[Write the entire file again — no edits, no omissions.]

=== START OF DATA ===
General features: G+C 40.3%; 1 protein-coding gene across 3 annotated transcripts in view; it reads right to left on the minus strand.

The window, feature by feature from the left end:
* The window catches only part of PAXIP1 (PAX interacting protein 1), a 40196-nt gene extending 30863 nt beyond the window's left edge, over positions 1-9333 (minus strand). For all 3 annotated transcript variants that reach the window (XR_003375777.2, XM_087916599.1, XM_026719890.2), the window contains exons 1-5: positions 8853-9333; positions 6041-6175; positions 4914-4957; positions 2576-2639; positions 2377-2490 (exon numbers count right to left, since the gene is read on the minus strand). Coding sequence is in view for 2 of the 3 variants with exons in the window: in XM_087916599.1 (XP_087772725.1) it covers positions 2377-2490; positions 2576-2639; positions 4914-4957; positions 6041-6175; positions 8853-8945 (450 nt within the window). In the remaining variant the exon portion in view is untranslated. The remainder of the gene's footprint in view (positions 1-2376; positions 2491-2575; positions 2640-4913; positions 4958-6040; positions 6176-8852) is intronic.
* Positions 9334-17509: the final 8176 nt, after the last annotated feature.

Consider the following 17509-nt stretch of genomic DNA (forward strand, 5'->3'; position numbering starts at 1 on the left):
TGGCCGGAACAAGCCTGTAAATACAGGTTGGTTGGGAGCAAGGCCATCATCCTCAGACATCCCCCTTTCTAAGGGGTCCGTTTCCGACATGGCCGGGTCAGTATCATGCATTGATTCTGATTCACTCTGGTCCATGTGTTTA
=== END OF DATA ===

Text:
General features: G+C 40.3%; 1 protein-coding gene across 3 annotated transcripts in view; it reads right to left on the minus strand.

The window, feature by feature from the left end:
* The window catches only part of PAXIP1 (PAX interacting protein 1), a 40196-nt gene extending 30863 nt beyond the window's left edge, over positions 1-9333 (minus strand). For all 3 annotated transcript variants that reach the window (XR_003375777.2, XM_087916599.1, XM_026719890.2), the window contains exons 1-5: positions 8853-9333; positions 6041-6175; positions 4914-4957; positions 2576-2639; positions 2377-2490 (exon numbers count right to left, since the gene is read on the minus strand). Coding sequence is in view for 2 of the 3 variants with exons in the window: in XM_087916599.1 (XP_087772725.1) it covers positions 2377-2490; positions 2576-2639; positions 4914-4957; positions 6041-6175; positions 8853-8945 (450 nt within the window). In the remaining variant the exon portion in view is untranslated. The remainder of the gene's footprint in view (positions 1-2376; positions 2491-2575; positions 2640-4913; positions 4958-6040; positions 6176-8852) is intronic.
* Positions 9334-17509: the final 8176 nt, after the last annotated feature.

Consider the following 17509-nt stretch of genomic DNA (forward strand, 5'->3'; position numbering starts at 1 on the left):
TGGCCGGAACAAGCCTGTAAATACAGGTTGGTTGGGAGCAAGGCCATCATCCTCAGACATCCCCCTTTCTAAGGGGTCCGTTTCCGACATGGCCGGGTCAGTATCATGCATTGATTCTGATTCACTCTGGTCCATGTGTTTA